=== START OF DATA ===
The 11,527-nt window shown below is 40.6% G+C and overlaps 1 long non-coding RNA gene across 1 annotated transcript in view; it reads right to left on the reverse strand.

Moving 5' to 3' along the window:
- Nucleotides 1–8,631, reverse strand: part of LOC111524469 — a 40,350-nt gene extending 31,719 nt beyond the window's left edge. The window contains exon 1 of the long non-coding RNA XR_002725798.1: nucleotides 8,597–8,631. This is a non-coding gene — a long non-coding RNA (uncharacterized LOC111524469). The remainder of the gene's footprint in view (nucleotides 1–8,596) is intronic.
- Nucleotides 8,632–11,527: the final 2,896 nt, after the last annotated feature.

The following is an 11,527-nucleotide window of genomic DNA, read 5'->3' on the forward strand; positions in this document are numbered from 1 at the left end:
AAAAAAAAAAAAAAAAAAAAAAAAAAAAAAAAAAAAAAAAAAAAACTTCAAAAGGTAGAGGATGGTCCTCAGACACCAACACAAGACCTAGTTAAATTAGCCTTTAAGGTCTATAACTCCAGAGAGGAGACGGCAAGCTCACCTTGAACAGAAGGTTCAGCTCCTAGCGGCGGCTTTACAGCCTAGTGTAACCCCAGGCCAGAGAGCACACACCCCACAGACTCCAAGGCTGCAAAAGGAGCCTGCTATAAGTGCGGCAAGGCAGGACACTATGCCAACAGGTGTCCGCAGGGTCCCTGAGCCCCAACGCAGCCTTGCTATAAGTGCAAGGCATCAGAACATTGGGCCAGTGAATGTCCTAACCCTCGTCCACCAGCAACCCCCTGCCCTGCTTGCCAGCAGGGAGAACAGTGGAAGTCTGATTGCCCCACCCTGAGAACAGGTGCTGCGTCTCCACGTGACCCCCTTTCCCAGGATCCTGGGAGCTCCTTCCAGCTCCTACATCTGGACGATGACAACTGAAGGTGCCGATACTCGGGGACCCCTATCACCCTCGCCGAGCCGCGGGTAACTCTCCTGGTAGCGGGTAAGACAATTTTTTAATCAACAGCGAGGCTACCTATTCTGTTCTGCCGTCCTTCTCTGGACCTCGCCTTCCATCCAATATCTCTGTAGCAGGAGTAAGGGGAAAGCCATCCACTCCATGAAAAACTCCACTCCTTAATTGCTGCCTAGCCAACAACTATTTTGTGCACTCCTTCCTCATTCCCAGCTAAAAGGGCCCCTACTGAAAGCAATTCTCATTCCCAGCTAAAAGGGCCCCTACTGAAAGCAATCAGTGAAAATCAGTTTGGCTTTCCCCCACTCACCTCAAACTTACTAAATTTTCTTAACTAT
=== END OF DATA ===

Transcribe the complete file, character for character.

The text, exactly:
The 11,527-nt window shown below is 40.6% G+C and overlaps 1 long non-coding RNA gene across 1 annotated transcript in view; it reads right to left on the reverse strand.

Moving 5' to 3' along the window:
- Nucleotides 1–8,631, reverse strand: part of LOC111524469 — a 40,350-nt gene extending 31,719 nt beyond the window's left edge. The window contains exon 1 of the long non-coding RNA XR_002725798.1: nucleotides 8,597–8,631. This is a non-coding gene — a long non-coding RNA (uncharacterized LOC111524469). The remainder of the gene's footprint in view (nucleotides 1–8,596) is intronic.
- Nucleotides 8,632–11,527: the final 2,896 nt, after the last annotated feature.

The following is an 11,527-nucleotide window of genomic DNA, read 5'->3' on the forward strand; positions in this document are numbered from 1 at the left end:
AAAAAAAAAAAAAAAAAAAAAAAAAAAAAAAAAAAAAAAAAAAAACTTCAAAAGGTAGAGGATGGTCCTCAGACACCAACACAAGACCTAGTTAAATTAGCCTTTAAGGTCTATAACTCCAGAGAGGAGACGGCAAGCTCACCTTGAACAGAAGGTTCAGCTCCTAGCGGCGGCTTTACAGCCTAGTGTAACCCCAGGCCAGAGAGCACACACCCCACAGACTCCAAGGCTGCAAAAGGAGCCTGCTATAAGTGCGGCAAGGCAGGACACTATGCCAACAGGTGTCCGCAGGGTCCCTGAGCCCCAACGCAGCCTTGCTATAAGTGCAAGGCATCAGAACATTGGGCCAGTGAATGTCCTAACCCTCGTCCACCAGCAACCCCCTGCCCTGCTTGCCAGCAGGGAGAACAGTGGAAGTCTGATTGCCCCACCCTGAGAACAGGTGCTGCGTCTCCACGTGACCCCCTTTCCCAGGATCCTGGGAGCTCCTTCCAGCTCCTACATCTGGACGATGACAACTGAAGGTGCCGATACTCGGGGACCCCTATCACCCTCGCCGAGCCGCGGGTAACTCTCCTGGTAGCGGGTAAGACAATTTTTTAATCAACAGCGAGGCTACCTATTCTGTTCTGCCGTCCTTCTCTGGACCTCGCCTTCCATCCAATATCTCTGTAGCAGGAGTAAGGGGAAAGCCATCCACTCCATGAAAAACTCCACTCCTTAATTGCTGCCTAGCCAACAACTATTTTGTGCACTCCTTCCTCATTCCCAGCTAAAAGGGCCCCTACTGAAAGCAATTCTCATTCCCAGCTAAAAGGGCCCCTACTGAAAGCAATCAGTGAAAATCAGTTTGGCTTTCCCCCACTCACCTCAAACTTACTAAATTTTCTTAACTAT